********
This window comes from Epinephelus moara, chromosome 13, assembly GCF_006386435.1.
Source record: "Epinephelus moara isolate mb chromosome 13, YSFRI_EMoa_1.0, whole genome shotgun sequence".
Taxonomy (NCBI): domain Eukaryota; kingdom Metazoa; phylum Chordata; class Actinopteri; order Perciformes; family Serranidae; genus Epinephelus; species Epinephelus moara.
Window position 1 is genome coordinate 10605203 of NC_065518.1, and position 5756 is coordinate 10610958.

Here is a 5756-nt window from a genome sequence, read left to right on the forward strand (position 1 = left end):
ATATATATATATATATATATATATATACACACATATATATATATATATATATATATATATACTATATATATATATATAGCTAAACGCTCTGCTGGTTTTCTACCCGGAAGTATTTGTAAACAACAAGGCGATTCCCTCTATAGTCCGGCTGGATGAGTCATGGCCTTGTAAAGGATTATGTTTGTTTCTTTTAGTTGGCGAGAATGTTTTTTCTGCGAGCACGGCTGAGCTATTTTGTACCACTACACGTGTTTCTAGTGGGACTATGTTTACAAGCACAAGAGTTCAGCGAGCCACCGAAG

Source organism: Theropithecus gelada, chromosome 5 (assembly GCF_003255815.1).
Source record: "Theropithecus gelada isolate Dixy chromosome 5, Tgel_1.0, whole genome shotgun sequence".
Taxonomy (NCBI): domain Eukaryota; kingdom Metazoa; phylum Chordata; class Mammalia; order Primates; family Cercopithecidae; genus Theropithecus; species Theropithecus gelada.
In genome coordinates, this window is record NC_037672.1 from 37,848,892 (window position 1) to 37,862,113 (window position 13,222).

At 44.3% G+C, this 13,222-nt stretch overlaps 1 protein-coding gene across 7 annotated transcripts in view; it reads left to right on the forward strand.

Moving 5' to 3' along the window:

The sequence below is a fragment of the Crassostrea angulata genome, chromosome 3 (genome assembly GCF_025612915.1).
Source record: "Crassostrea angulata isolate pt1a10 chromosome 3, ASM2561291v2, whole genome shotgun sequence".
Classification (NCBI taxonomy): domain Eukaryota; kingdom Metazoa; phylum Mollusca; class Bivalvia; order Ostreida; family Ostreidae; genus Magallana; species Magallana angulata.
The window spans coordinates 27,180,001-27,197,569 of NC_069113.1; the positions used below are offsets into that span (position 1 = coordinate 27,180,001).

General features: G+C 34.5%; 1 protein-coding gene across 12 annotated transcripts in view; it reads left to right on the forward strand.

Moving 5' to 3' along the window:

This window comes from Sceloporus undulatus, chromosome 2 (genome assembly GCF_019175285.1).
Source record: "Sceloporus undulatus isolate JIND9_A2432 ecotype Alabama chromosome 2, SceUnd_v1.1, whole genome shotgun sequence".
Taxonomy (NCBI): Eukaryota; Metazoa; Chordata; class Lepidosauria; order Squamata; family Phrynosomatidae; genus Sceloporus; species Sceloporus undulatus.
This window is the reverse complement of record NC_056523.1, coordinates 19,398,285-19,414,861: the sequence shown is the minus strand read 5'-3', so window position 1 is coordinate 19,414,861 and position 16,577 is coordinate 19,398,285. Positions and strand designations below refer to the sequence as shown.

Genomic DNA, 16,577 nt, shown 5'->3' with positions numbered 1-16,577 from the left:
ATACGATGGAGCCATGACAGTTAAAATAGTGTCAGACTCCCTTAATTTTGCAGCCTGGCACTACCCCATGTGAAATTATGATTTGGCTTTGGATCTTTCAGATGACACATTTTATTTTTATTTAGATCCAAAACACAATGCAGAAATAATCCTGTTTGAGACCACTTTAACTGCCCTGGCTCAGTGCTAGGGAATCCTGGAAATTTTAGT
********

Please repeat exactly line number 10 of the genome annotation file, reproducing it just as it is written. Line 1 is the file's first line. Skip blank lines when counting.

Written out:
In genome coordinates, this window is record NC_037672.1 from 37,848,892 (window position 1) to 37,862,113 (window position 13,222).